Dr Soderholm says extreme weather can be missed by instruments because weather radars could not see close to the ground.

New weather app 'a quantum leap' for understanding extreme events by Shelley Lloyd, Weather, ABC News (Australia), Nov 21, 2018

Coming Soon on SkS...

  • The Scientific Consensus on Climate Change (Sarah Finnie Robinson)
  • Did bombing during second world war cool global temperatures? (Alan Robock)
  • New findings on ocean warming: 5 questions answered (Scott Denning)
  • Global coal use may have peaked in 2014, says latest IEA World Energy Outlook (Simon Evans)
  • New research this week (Ari Jokimäki)
  • 2018 SkS Weekly Climate Change & Global Warming News Roundup #47 (John Hartz)
  • 2018 SkS Weekly Climate Change & Global Warming Digest #47 (John Hartz)

Poster of the Week...

2018 Poster 46 

SkS Week in Review... 

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Comments 1 to 6:

  1. Unfortunate, but quickly rectified to the credit of the researchers, and perhaps there is a positive side. We have an army of sceptics scrutinising the most important research, and just occasionally they find genuine fault with a research paper. It helps confirm that the vast majority of the research, including the critically important research is robust, a point I hope is not lost on the general public.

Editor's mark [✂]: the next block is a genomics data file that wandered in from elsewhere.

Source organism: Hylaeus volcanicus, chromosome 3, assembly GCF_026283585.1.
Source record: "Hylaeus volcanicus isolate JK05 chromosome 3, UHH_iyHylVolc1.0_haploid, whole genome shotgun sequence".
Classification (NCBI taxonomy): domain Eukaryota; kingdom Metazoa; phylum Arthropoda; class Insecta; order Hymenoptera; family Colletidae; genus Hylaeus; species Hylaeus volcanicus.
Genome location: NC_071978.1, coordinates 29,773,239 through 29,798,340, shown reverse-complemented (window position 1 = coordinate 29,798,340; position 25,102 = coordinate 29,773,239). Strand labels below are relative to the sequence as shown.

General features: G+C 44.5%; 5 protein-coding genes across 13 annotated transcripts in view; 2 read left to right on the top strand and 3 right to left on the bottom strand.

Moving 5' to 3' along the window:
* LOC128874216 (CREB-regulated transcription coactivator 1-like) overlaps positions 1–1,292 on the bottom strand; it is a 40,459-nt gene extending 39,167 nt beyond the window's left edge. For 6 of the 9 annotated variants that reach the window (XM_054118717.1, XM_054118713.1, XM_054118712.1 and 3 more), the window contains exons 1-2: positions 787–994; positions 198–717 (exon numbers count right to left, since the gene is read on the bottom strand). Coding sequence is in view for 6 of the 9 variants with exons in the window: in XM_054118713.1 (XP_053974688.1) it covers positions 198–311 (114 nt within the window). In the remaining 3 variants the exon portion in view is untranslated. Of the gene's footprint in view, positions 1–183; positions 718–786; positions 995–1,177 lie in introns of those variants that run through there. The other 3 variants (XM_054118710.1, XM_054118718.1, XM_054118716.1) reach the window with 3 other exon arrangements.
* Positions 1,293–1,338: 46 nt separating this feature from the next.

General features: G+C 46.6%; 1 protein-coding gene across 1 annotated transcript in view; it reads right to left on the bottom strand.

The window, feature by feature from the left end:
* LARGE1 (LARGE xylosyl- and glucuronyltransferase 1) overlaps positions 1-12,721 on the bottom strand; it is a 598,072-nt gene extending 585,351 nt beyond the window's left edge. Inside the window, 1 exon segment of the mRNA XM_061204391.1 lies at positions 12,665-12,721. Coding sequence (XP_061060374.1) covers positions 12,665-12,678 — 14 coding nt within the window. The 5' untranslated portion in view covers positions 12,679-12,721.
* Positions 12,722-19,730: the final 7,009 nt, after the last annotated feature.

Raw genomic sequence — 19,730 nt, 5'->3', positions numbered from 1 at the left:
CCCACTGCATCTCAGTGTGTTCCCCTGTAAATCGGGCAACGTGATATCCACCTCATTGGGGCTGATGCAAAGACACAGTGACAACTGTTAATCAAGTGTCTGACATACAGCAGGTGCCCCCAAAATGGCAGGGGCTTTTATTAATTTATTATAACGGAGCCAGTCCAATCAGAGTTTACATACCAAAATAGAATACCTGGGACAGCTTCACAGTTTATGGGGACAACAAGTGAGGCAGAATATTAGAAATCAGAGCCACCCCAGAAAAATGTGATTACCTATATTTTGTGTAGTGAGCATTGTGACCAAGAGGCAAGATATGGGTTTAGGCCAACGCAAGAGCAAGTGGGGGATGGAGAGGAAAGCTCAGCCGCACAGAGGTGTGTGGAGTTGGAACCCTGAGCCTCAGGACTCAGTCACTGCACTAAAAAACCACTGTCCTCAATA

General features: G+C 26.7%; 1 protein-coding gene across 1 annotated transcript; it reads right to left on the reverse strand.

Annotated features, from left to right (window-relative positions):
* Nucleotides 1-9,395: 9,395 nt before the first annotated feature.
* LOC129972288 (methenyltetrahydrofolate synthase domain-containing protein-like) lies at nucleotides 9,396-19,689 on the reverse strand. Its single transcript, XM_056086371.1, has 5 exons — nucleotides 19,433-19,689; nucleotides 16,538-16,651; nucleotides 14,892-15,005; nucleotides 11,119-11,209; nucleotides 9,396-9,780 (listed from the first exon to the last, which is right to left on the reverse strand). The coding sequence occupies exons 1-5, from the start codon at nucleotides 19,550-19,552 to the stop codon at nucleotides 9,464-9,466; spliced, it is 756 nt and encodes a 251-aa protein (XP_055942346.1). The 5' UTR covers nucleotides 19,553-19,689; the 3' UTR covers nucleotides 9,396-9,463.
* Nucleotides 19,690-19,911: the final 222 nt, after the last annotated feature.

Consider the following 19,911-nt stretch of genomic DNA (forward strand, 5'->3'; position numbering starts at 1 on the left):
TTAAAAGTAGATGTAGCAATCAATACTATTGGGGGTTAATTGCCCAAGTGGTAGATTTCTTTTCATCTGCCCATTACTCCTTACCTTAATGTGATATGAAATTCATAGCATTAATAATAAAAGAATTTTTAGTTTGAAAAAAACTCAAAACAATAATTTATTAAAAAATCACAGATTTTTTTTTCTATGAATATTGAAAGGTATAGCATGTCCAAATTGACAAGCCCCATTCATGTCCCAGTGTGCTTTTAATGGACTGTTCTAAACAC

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  2. Still, it's always a bad look when the process of peer review fails as is the case here, and especially so when it's a climate change contrarian who brings it to public attention. 

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  3. You would wonder why they would use a proxy method to estimate the heat that has been accumulated in the oceans when we have a direct measurement system in the Argo floats which is orders of magnitude better than any system we have had before.  Perhaps they should look back at their proxy method and compare it with the actual measurements and see if the difference is not telling them something interesting.

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  4. William, the trouble is the argo floats only measure the surface and only go back about 10 years.